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Australian town residents asked to escape fumes from burning mine

Residents of the Australian town of Morwell have been asked to evacuate as a precaution, after weeks of being shrouded in haze due to a coal mine fire

SYDNEY: Young, elderly and pregnant residents of a Australian town cloaked in smoke from a coal mine ablaze for three weeks are being asked to leave the area over mounting air quality concerns.

Morwell has been shrouded in haze since a nearby open cut coal mine ignited during a spate of wildfires in Victoria state earlier this month, prompting respiratory health fears.

Victoria state's chief health officer Rosemary Lester issued an evacuation advice on Friday, encouraging anyone over 65, young children, pregnant women or anyone with heart or lung conditions to "temporarily relocate" from the southern part of the town of 14,000 people.

Fire officials said the challenging, complex blaze is likely to burn for at least 10 more days.

Residents in the area have already started to complain of breathlessness, headaches, difficulty sleeping and coughing up phlegm or blood.

"We're now into the third week and we know that continued exposure to the smoke increases the risk of bad health outcomes," Lester told reporters.

"What I'm advising today is that people who are in the particular at risk groups... temporarily relocate outside the area."

She stressed that it was "precautionary advice only".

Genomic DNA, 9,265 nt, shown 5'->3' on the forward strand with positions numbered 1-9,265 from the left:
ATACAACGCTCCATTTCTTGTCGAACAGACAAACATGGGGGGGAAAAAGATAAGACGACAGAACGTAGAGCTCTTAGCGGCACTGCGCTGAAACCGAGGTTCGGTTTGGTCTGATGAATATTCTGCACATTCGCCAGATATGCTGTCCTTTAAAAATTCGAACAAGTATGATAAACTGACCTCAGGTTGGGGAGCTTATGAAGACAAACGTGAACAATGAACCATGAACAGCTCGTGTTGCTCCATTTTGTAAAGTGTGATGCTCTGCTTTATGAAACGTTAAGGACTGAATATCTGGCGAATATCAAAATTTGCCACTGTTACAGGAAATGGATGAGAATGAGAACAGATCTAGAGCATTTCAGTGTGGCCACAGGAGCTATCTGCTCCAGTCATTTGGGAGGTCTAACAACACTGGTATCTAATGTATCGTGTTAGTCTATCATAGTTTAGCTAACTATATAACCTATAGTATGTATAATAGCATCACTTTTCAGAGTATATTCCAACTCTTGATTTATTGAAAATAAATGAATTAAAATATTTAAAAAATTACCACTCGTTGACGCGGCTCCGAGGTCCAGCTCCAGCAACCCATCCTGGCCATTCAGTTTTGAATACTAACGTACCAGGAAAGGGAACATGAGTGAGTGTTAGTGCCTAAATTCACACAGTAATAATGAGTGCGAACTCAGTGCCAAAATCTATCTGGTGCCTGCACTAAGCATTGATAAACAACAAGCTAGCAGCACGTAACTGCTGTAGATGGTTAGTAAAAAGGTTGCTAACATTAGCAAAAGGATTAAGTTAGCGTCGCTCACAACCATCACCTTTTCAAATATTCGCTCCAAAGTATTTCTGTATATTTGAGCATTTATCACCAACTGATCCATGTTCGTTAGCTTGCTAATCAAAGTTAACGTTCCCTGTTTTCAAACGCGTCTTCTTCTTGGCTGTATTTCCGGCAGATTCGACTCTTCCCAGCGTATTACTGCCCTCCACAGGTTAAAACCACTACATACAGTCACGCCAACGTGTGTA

"The air quality has not gone up significantly, there is no significant increase in danger today," she said.

"But the longer the vulnerable people spend in the fine particles from the smoke, then that's a continuing risk to them."

Victoria state Premier Denis Napthine backed Lester's evacuation notice.

"As premier of the state I urge people to follow the advice of the chief medical officer," he said.

Hazardous PM 2.5 particulate matter in the air around the south of Morwell reached 280 micrograms per cubic metre on Thursday, which is more than 11 times Australia's daily threshold level.

The World Health Organisation's safe limit for the small airborne particles which easily penetrate the lungs and have been linked to hundreds of thousands of premature deaths is 25.

Morwell's levels compare with 501 micrograms per cubic metre seen in Beijing on Wednesday, the sixth day of a "orange" smog alert which is the second-highest level, that triggered a rush on face-masks.

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